You have agonised over the fonts. Your designer friend knocked you up some business cards with a snazzy windswept and interesting* motif. You have a brand ending in one or two consonants, or possibly a Scandinavian vowel. If you are really lucky the whole name is Scandinavian. It actually means ‘wet shoes’ in Norwegian, but who cares?
Norway is not the prize.
You are Ready. Best suit on, checked the phone 5 times to make sure it’s on vibrate, got 5 copies of the office location printed, plus postcode loaded into GMaps on your new N95 8GB in case the cabbie has never heard of the destination.
You have your app on 3 different handsets, all reflashed to Nokia default, all with spare batteries.
You are going to Meet The Man From The Mobile Network Operator.
The meeting was set up following a 20 second passing blurt at a conference a few months back – you got The Man’s card, and have slept with it under your pillow ever since. You have him on speed-dial, even though you have never spoken since. You have sent increasingly nervous emails suggesting times / places / dimensions where it might be convenient to meet. Finally, there’s a 15 minute slot. You are IN my son. They will love you. Your MoMo mates are so jealous they can’t code straight.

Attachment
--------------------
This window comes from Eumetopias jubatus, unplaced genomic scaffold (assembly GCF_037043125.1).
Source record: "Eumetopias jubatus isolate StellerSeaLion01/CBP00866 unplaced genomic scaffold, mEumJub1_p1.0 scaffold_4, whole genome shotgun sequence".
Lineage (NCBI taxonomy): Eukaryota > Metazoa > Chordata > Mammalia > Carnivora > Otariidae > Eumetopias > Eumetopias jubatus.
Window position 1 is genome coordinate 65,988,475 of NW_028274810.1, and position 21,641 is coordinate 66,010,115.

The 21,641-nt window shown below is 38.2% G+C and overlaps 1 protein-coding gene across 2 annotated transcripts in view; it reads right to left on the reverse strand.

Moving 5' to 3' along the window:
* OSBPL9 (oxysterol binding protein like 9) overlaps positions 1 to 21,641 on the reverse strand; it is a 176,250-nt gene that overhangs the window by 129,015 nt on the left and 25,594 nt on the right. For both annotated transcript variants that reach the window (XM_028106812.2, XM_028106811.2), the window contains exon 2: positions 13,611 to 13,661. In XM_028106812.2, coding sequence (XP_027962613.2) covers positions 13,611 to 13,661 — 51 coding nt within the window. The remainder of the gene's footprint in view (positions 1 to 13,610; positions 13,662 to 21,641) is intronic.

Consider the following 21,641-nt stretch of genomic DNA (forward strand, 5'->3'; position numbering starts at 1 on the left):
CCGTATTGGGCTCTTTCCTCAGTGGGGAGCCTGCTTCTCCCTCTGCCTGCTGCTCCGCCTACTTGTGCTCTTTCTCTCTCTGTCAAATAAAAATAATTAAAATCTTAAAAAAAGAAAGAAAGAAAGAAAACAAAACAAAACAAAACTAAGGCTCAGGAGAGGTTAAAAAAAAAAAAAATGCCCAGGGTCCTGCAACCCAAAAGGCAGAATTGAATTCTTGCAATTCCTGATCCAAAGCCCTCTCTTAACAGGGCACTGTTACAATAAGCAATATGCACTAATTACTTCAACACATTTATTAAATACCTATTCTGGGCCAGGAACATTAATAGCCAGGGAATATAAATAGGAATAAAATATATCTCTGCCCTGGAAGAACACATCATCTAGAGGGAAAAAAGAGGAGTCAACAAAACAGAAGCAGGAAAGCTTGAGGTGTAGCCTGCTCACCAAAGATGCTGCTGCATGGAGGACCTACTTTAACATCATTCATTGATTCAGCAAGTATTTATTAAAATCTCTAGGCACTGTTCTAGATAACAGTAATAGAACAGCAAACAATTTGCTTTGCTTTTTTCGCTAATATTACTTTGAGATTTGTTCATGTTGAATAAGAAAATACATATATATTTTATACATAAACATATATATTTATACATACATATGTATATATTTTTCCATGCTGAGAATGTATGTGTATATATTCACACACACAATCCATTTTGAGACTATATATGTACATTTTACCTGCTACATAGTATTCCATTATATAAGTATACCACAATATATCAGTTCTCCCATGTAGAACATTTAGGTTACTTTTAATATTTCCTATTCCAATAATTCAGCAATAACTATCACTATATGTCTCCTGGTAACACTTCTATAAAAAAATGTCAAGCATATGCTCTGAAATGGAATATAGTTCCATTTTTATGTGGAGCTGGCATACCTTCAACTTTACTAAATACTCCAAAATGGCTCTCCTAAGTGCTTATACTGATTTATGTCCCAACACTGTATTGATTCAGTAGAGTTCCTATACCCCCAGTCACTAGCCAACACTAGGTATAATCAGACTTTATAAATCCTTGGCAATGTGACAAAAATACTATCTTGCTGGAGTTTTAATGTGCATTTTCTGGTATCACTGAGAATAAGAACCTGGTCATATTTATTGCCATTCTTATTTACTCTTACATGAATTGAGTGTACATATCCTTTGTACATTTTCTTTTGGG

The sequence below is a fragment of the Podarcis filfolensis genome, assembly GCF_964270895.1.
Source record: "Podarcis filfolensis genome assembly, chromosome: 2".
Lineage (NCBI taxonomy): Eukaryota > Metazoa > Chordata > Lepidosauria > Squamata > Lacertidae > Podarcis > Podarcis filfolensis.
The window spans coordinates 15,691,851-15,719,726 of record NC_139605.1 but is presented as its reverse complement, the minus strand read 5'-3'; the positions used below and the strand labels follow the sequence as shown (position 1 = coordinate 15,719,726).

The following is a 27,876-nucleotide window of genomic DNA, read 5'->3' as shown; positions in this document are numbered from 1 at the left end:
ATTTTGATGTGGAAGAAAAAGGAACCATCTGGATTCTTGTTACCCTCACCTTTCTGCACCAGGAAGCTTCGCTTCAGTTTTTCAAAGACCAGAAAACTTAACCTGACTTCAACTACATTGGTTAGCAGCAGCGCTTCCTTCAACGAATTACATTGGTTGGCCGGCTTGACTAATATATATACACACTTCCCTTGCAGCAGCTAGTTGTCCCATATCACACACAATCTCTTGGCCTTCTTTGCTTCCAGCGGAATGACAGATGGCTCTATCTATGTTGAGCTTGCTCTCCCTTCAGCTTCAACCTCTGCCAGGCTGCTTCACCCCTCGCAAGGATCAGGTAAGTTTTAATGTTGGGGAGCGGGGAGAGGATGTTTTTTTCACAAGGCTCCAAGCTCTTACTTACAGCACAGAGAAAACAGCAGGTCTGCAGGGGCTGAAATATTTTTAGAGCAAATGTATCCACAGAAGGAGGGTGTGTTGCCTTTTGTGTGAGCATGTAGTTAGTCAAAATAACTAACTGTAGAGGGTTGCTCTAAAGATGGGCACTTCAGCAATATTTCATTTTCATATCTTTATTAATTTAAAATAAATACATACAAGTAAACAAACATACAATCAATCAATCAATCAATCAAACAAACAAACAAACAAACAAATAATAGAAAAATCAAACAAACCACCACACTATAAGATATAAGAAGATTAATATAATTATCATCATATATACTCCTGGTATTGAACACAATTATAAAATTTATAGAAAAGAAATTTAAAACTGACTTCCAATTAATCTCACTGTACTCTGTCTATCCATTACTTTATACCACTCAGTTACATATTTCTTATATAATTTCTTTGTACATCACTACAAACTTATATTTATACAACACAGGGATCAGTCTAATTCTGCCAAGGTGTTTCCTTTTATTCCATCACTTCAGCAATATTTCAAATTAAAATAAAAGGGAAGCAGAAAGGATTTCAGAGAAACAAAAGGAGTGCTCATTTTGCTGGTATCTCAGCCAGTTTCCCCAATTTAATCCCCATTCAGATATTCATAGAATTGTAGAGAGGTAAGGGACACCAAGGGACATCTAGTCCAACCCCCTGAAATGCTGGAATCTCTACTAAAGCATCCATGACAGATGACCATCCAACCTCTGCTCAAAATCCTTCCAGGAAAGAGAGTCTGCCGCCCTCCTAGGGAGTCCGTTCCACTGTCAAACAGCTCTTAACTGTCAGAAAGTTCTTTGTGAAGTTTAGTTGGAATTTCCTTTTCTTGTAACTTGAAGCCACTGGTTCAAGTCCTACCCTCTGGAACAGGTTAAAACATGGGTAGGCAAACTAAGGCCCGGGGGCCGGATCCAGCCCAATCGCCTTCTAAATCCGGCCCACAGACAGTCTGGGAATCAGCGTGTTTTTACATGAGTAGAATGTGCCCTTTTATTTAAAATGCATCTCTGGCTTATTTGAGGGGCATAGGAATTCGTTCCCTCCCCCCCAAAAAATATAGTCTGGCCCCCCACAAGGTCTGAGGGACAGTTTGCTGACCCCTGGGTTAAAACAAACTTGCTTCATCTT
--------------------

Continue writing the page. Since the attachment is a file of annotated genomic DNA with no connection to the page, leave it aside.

You sign in at reception. He’s still on a call with the states, so you wait.
Read the FT.
And wait. Read Forbes. Check your phone’s on vibrate.
And He’s Here.
Big smile, firm handshake, business cards, etc etc. Up to the 5th floor, meeting room double booked so you camp out in a spare office. He’s only got 10 minutes now because of a call with Australia, so off you go. Out with demo handset one. Straight into it. Wait for S60 to boot up. Smile weakly. Realise battery is flat. Out with demo handset two. It’s a go-er.
Fire up The App.
Of course you’ll get rid of that Symbian pop-up message….and, er, that one too. Of course the UI will look much better when you hire that Flash developer, but, heh, you know start-ups, budgets, etc. Smile weakly again. Slides, did you say? oh, Christ yes, here, hold that, hang on, I’ll just boot up the laptop…………..Windows, eh?….weak smile…. Oh Jesus is that me sorry must have chosen Outdoor instead of Silent sorry….What’s that? Business model? er, well, A round is looking promising.
Oh, long term?
Well, we thought we could get three Euro per month per subscriber….
:: tumbleweed ::
:: crickets chirp ::
:: Fade to grey ::
* with apologies to Billy Connolly
– – – – –
Thank you, Mr Operator.
Standby for more, soon.